If you spend any time around the Atlanta startup community you’ll no doubt wind up hearing comparisons between Atlanta and other startup hubs like Silicon Valley, New York, Boston, Austin, etc. In fact, we have a bit of a “little brother” complex to those regions.
Without a doubt, other hubs have some real advantages – particularly access to capital and deep networks. But we have a lot going for us here in Georgia as well. We arguably have a greater abundance of many of the key ingredients for a successful ecosystem than the regions we compare ourselves to. We have a track record of successful tech startups and a growing talent pool of entrepreneurs. Three leading research universities – Georgia Tech, UGA, and Emory – are within easy driving distance of each other. We have EII, GRA, and VentureLabs to help commercialize technology from those universities. Technology Square is emerging as Atlanta’s Sand Hill Road or Kendall Square and is home to ATDC (an incubator Forbes named one of the top 10 in the world), Flashpoint, and Hypepotamus. There is a base of local angel investors. TAG, StartUp Lounge, ATA, StartUp Chicks, and numerous other organizations support Georgia’s entrepreneurs. ATV is an exciting recent addition to the startup community sure to attract a hub of activity in Buckhead. And we’ve already established leadership positions in transaction processing, information security, mobility, and healthcare IT.
In the past few years we’ve seen several organizations and economic development efforts focusing on improving connections and taking to the bullhorn to tell our story. But there’s one area we should be a lot more focused on – one thing that can truly differentiate Georgia and Atlanta as the entrepreneurial capital of the Southeast. It’s a strength we’ve touted for years – our strong base of Fortune 1000 companies. We can make this the best place to start your business by bringing our startups and established companies together.
There are few more meaningful ways to help a startup than providing introductions to early (paying) customers and commercialization partners. Now is the perfect time to focus on this. Large companies are increasingly focused on innovation, and awareness of local leaders of the importance of startups in job creation is rising. We give tours at ATDC weekly to executives, community leaders, and government officials looking for ideas on how to expand entrepreneurial activity in Georgia.
Startups go to Silicon Valley and Boston for access to capital, established startup ecosystems, and experienced entrepreneurs. Our competitive advantage should this is the best place to get your first customer and access the networks of our regions business leaders.
We started doing this at ATDC with great success. Last year we launched a program at ATDC called Industry Connect. The program invites CEOs, CTOs, CIOs, and Senior Executives from Fortune 1000 companies to engage with ATDC companies by becoming paying customers, making an investment, or becoming a strategic partner. We are very direct in asking them to make a commitment to engaging with our startups. In the first year of the program we hosted more than 15 companies and connected them with more than 50 startups. So far this has resulted in at least a half dozen deals ranging from $20k to $200k, and our companies tell us they expect more deals to come from these initial engagements. We already have 6 companies scheduled in 2013.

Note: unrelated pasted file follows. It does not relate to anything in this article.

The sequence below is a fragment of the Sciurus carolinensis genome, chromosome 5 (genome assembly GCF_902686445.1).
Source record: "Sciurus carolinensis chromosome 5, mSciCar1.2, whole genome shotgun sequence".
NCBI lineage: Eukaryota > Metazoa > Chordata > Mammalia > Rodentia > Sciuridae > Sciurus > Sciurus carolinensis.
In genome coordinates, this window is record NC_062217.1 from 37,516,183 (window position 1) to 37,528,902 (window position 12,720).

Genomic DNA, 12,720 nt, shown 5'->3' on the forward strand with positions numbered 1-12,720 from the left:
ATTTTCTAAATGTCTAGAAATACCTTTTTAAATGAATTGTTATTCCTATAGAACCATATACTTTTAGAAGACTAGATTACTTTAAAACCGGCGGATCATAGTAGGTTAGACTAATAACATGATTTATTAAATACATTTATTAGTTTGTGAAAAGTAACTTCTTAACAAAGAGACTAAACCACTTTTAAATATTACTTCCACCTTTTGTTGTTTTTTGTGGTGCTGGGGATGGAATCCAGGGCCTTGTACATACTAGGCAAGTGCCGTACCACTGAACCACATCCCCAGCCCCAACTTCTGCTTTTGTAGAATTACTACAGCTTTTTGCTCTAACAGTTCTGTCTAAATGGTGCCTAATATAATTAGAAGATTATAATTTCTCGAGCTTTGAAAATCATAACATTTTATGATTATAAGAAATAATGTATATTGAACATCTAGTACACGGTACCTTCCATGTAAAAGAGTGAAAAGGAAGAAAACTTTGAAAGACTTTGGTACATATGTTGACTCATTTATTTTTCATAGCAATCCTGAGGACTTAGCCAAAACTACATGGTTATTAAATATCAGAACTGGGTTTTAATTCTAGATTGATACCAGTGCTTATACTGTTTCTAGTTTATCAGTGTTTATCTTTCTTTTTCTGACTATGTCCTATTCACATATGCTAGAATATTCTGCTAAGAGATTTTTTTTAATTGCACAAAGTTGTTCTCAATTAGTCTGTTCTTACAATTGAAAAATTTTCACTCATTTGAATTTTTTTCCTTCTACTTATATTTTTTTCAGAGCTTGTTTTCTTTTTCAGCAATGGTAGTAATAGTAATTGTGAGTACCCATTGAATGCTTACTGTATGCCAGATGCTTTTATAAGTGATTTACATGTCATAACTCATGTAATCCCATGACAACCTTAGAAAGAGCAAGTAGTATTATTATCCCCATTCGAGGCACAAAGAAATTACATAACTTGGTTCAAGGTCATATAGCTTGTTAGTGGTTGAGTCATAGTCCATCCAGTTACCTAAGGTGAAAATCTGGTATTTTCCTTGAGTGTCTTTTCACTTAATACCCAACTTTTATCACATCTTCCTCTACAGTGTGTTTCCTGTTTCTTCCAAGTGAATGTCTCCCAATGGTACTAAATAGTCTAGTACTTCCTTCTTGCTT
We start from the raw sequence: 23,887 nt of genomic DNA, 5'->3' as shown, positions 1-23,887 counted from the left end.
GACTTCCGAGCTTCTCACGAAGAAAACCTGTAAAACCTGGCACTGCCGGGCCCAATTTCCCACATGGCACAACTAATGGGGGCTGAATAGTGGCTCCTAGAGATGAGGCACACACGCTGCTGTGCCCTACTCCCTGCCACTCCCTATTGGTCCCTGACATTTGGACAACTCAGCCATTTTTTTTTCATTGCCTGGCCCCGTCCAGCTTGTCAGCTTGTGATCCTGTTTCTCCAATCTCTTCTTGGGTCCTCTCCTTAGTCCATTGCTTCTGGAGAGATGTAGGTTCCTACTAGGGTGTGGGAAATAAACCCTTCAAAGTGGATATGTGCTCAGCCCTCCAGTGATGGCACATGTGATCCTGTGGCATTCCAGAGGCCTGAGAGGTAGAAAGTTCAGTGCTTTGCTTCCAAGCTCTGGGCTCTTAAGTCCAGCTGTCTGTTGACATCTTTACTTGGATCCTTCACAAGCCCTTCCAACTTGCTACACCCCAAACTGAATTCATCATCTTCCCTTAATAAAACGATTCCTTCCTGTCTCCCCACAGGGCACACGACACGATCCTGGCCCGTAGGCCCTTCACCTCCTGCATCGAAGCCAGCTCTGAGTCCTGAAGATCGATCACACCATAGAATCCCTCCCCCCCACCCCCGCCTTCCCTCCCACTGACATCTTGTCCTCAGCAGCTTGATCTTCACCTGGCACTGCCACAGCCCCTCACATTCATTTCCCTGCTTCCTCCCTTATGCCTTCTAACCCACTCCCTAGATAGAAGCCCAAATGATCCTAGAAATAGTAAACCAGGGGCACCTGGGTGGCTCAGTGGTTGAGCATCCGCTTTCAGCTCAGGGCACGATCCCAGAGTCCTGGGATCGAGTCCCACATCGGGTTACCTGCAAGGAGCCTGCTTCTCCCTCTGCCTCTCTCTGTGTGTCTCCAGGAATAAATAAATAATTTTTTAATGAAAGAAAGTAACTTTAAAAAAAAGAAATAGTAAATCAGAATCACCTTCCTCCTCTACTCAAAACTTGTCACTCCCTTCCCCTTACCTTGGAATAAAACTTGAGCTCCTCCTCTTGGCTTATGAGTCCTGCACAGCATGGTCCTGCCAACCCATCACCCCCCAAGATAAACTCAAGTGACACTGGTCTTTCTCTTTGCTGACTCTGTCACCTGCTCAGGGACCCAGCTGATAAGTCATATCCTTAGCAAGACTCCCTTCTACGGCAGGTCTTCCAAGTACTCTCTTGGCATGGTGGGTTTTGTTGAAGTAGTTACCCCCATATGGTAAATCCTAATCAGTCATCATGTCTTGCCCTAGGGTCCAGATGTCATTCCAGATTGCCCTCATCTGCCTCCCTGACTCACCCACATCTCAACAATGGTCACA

Our EIRs and Startup Catalysts work with the companies to understand their strategic needs, coach the companies for their presentations, and facilitate engagement and follow-up. We’ve learned that not only do our startups need help in learning how to engage with large customers, but also the industry partners look to the EIRs and Catalysts for help in structuring engagements that don’t fit their normal procurement processes. Even the “no’s” provide valuable customer discovery opportunities for the startups that participate. We are leveraging Georgia Tech to provide introductions to big companies and several of the companies participating have been the result of introductions from CEOs of ATDC startups – sharing their networks to help other ATDC companies.
While we should continue to work to improve access to capital, connecting the startup ecosystem, and get the word out – we have a unique opportunity to leverage our strength in big business and as home to 15+ Fortune 1000 companies. We can do this better than Austin or RTP to be the clear leader in the Southeast. More than anything else we could do – it will create more successful startups and exits, attract more capital and venture firms to Atlanta, solidify our identity as a tech startup hub, and provide a clear reason for startups to locate and stay here. In honor of the Falcons – “Rise Up Atlanta” – let’s make this happen.